Meruvambayi River – Western Ghats, India
Biotope from the Meruvambayi River, Western Ghats, Kerala, India
Habitat: This biotope is very beautiful and still not as much polluted and destroyed as many other aquatic habitats in this part of India. It has clear water with a slight flow and in some areas it is rich in aquatic vegetation – also along its shoreline. This is why I was able to find a large variety of species living here in harmony. They have a place to find micro organisms, aquatic insects and terrestrial ones, and such untouched biotope offers ample breeding ground for many species (and protection for their young). In addition I found no aquatic predator in this river biotope, as shown. Its bed was full of reddish gravel.
Fishes: Barilius sp.*(10) (a new species), Puntius sp. 1 (12), Puntius sp. 2 (6), Puntius sp. 3 (4), Puntius narayani (12), Puntius chalakkudiensis**(12), Devario malabaricus (6),Danio cf. rerio (6) (probably new), Garra gotyla (12), Nemacheilus cf. fasciatus (20),Carinotetraodon travancoricus (30), Monotrete (Tetraodon) conchinchinensis (6) and Aplocheilus sp. from the lineatus group (5).
Plants: Limnophila aquatica, Eleocharis acicularis, Hydrocotyle sibithorpioides, Hygrophyla stricta, also Myriophyllum and Nymphaea species live here.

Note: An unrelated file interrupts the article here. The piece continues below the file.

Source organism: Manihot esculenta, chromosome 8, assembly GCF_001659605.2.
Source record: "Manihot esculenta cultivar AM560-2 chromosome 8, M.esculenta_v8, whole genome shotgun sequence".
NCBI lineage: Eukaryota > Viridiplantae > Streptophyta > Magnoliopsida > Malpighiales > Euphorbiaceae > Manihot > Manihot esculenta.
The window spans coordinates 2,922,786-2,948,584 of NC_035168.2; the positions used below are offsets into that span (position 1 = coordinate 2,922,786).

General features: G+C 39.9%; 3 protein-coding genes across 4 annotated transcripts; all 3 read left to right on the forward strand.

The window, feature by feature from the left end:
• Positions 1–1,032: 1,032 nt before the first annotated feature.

Heiko’s comments: This river which comes from the higher regions in the Western Ghats is still intact although in India – and specially in Kerala – there is an incredible housing-boom and rivers are dredged for construction purpose. Still this one was not much damaged, similar as the Chalakkudy river (not shown), from where the Puntius chalakkudiensis** is (and were it lives endemic). The latter is often confused with the smaller P. denisonii. I placed P. chalakkudiensis here to show its difference from P. denisonii (not shown), and because denisonii is widely distributed in Kerala and I found it in the Meruvambayi river. The second species absent from this Kerala habitat is the (possibly) new Barilius. I collected it in a small mountain creek, high up and placed it here, as it is similar to the here living Barilius bakeri (not shown).
The chemical water parameters in this biotope were pH 6.61, the conductivity between 51µS/cm and temperatures from 28.4°C (in winter a little less).